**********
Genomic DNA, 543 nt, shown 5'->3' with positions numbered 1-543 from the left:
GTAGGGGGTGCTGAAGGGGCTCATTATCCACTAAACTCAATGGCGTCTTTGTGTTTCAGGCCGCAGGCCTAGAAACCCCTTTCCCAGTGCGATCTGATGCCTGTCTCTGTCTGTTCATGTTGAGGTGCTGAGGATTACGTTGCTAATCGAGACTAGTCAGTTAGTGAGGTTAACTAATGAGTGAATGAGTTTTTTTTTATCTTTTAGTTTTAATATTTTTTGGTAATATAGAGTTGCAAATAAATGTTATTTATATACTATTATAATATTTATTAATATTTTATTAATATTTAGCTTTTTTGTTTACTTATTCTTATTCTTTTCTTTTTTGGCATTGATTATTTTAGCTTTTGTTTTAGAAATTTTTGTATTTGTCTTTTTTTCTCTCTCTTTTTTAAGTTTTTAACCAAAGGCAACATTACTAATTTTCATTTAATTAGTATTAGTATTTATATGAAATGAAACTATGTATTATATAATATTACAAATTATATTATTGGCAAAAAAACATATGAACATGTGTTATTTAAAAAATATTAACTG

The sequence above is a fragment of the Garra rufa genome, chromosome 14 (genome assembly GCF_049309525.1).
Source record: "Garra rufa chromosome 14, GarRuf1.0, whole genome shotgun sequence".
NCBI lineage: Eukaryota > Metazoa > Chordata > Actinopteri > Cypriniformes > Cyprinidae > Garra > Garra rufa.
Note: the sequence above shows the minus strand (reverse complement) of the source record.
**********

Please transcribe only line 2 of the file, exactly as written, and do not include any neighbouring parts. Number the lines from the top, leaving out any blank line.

GTAGGGGGTGCTGAAGGGGCTCATTATCCACTAAACTCAATGGCGTCTTTGTGTTTCAGGCCGCAGGCCTAGAAACCCCTTTCCCAGTGCGATCTGATGCCTGTCTCTGTCTGTTCATGTTGAGGTGCTGAGGATTACGTTGCTAATCGAGACTAGTCAGTTAGTGAGGTTAACTAATGAGTGAATGAGTTTTTTTTTATCTTTTAGTTTTAATATTTTTTGGTAATATAGAGTTGCAAATAAATGTTATTTATATACTATTATAATATTTATTAATATTTTATTAATATTTAGCTTTTTTGTTTACTTATTCTTATTCTTTTCTTTTTTGGCATTGATTATTTTAGCTTTTGTTTTAGAAATTTTTGTATTTGTCTTTTTTTCTCTCTCTTTTTTAAGTTTTTAACCAAAGGCAACATTACTAATTTTCATTTAATTAGTATTAGTATTTATATGAAATGAAACTATGTATTATATAATATTACAAATTATATTATTGGCAAAAAAACATATGAACATGTGTTATTTAAAAAATATTAACTG